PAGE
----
Saffron is an agricultural product classified in the family of spices. It is obtained by the cultivation of Crocus sativus. (Iridaceae) and by removal and dehydration of the three red stigmas (distal ends of the carpels of the plant), who’s length generally varies between 2.5 to 3.2 cm.
The domestic “crocus sativus” is a perennial plant with autumnal flowering, non-existent in the wild. Style and stigma are often used in cooking, as seasoning or as a colouring agent.
Saffron, sometimes called "red gold", is the most difficult spice to produce in the world and therefore of high value.
He hails from Crete, then spread to the Middle East. It was cultivated for the first time in the Greek provinces, by the Minoan civilization, more than 35 centuries ago.
Saffron is characterized by a bitter taste and a fragrance similar to iodoform, or hay, caused by picrocrocin and safranin. It also contains a carotenoid, the crocin, which gives a yellow-gold colour to dishes containing saffron.
Saffron has six gastronomic properties. Renowned for its colouring and aromatic property, saffron still has four unknown properties: it is an antioxidant, enhancer, harmonizing energizer, which gives it a very wide range of versatility, covering the entire spectrum of human nutrition, as well as effects culinary variety, which makes the use and control of this spice sometimes complex and difficult. Saffron is widely used in Arabic, European, Indian, Iranian and Central Asian cuisines. Its aroma is described by cooks and lovers of saffron as resembling honey, but with metallic notes.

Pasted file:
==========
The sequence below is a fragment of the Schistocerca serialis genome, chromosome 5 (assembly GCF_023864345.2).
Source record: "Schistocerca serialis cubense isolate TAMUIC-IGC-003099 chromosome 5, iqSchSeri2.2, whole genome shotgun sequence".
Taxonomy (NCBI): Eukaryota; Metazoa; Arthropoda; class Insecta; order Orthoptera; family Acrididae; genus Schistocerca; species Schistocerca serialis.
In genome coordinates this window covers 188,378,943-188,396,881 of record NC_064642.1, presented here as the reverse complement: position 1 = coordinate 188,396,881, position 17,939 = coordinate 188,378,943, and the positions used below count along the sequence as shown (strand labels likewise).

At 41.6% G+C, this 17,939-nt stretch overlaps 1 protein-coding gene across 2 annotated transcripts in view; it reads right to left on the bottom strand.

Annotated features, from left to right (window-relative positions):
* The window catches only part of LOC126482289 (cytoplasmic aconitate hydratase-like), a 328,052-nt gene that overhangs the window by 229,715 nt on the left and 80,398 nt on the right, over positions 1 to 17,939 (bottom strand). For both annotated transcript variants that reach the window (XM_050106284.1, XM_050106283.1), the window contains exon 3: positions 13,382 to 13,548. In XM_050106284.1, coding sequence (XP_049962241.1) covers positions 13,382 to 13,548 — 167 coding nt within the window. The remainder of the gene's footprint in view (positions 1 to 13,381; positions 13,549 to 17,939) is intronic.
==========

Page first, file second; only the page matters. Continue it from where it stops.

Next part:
These characteristics make saffron a highly prized condiment for many culinary specialities all over the world, especially in Persian cuisine.
Saffron also has medical applications.
Several saffron cultivars are grown around the world.
In Europe, at least 3 strains would exist, distinguished on the basis of morphological criteria. Spanish varieties, including the Spanish Superior and Crème trade names, are evaluated by government standards and generally have a softer colour, aroma and fragrance.
Italian varieties are more powerful, while the most intense varieties are from Greek Macedonia, Iran or India. Westerners face significant barriers to obtaining Indian saffron, as the country has banned the export of better quality saffron. Apart from these, other commercial varieties are available, from New Zealand, France, Switzerland, England, the United States, or other countries. In the United States, Pennsylvania Dutch Saffron, known for its earthy notes, is sold in small quantities. Consumers consider some cultivars to be of "superior" quality.
An example is the "saffron of Aquila" (zafferano dell'Aquila),
This saffron has a high concentration of safranin and crocin, a particular shape, an exceptionally pungent aroma and an intense colour; it is cultivated exclusively on eight hectares of the Navelli Valley in the Italian region of Abruzzo, near Aquila.